Breaking Dawn by Stephenie Meyer
My rating: 1 of 5 stars
Breaking Dawn is the fourth and final book of Stephenie Meyer's vampire "love" story. This is the hardest of all for me to write about. The story is scattered across different narrators, has no story arc to speak of and drags the reader from chaotic scenes of violence to endless chapters of banal wish fulfillment. But unlike the previous books, there is no definable landing point either for critique or narrative discussion. Reading this book was like watching a slasher film on a TV with horrible reception- the picture keeps flaying out into blurry but disturbing images, only to be interrupted by ads for Hallmark and Wal-Mart: juxtapositions of physical and emotional violence with images of domesticity and consumption.
On top of that, I was bored to the point of literally needing to write "I'm bored" every 20 pages or so. Needless to say, I am not yet ready to equitably or creatively engage the issues of the text. I mostly just want to complain. But I will try to say something beyond “Why? Why? Why? Why?”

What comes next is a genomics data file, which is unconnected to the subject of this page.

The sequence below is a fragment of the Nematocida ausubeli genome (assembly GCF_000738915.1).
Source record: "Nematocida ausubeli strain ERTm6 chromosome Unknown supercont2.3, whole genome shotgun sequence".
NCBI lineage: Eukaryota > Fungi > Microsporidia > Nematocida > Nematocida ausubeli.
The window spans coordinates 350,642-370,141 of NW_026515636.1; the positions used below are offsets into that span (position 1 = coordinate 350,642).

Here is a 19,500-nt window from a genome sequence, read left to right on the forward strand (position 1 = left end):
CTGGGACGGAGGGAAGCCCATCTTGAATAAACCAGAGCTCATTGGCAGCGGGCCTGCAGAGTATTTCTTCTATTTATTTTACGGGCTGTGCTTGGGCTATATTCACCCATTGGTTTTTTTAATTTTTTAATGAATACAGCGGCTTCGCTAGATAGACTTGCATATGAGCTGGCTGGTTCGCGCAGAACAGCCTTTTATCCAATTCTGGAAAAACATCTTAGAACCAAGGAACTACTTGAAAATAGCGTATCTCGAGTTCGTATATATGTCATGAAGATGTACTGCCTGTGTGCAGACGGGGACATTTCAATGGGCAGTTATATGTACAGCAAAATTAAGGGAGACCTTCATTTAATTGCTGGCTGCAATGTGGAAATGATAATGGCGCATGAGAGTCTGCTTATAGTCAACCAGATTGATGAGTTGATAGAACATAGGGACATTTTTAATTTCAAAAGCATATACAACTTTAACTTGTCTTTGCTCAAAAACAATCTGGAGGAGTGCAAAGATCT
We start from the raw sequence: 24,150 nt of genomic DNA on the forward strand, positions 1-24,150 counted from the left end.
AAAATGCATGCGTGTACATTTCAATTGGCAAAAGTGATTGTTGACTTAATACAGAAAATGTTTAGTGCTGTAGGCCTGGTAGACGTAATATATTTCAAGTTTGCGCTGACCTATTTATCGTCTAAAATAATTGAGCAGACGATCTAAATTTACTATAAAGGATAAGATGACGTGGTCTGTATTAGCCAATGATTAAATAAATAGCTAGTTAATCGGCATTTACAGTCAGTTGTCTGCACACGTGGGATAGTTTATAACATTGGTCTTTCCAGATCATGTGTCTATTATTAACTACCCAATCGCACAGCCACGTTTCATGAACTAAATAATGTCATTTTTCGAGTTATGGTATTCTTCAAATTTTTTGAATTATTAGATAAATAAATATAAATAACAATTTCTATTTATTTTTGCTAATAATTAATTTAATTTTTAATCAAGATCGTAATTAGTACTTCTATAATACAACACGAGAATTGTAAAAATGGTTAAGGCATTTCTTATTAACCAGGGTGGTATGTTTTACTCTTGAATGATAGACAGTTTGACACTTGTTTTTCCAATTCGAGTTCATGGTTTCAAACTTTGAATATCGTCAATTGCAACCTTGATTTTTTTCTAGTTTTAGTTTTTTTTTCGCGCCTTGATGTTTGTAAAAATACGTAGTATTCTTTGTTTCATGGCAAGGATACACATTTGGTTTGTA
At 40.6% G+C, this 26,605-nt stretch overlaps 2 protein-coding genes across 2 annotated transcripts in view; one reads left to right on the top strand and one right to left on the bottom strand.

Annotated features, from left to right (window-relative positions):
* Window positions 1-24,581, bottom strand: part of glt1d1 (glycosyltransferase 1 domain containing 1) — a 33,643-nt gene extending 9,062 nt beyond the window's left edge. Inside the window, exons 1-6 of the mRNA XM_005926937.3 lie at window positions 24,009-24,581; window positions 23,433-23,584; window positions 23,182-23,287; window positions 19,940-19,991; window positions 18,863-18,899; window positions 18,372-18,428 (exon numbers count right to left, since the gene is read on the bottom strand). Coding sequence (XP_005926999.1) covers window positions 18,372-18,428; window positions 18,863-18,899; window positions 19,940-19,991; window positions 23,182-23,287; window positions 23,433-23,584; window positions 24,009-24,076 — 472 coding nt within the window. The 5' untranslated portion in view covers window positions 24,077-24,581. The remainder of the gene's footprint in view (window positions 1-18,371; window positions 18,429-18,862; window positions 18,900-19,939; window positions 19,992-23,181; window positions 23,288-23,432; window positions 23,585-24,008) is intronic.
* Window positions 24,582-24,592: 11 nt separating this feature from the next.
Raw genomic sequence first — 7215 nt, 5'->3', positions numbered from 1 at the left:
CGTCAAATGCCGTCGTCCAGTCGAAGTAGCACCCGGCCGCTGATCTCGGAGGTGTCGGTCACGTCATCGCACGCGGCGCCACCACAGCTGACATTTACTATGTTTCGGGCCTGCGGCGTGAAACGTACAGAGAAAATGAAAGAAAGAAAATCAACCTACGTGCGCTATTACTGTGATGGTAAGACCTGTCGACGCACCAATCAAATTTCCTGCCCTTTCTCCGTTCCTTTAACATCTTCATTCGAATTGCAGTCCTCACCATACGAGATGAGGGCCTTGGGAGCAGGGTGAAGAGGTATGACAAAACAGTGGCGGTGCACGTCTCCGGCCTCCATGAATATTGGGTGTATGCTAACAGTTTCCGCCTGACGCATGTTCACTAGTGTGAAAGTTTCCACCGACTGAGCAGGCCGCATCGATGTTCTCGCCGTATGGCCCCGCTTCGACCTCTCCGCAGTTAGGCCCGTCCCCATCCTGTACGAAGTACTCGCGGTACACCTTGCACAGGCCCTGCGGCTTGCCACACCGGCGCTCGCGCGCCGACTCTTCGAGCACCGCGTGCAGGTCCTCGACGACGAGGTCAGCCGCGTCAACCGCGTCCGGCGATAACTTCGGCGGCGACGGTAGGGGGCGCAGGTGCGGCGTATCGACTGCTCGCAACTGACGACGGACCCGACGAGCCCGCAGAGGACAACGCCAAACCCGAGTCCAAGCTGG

Whereas the three previous books in the Twilight Saga used awkward literary intertexts, arguably to underline a theme of Bella and Edward's relationship, Breaking Dawn has no such allusions. The first book, Twilight, has Bella reading Jane Austen’s Pride and Prejudice. At first I thought this was an embarrassing plug to encourage girls to do their English homework. After the next two books, however, I realized this was supposed to serve as meaningful literary allusion. Bella reads Pride and Prejudice then meets an aloof, severe man who then turns out to be her ideal charming counterpart. At least that’s how it’s supposed to come across. Instead, we get the evocation of a classic prototype of the rude, narcissistic, controlling man as dashing romantic hero. Mr. Darcy and Edward Cullen do have something in common: they make women swoon by being uncommunicative and evasive.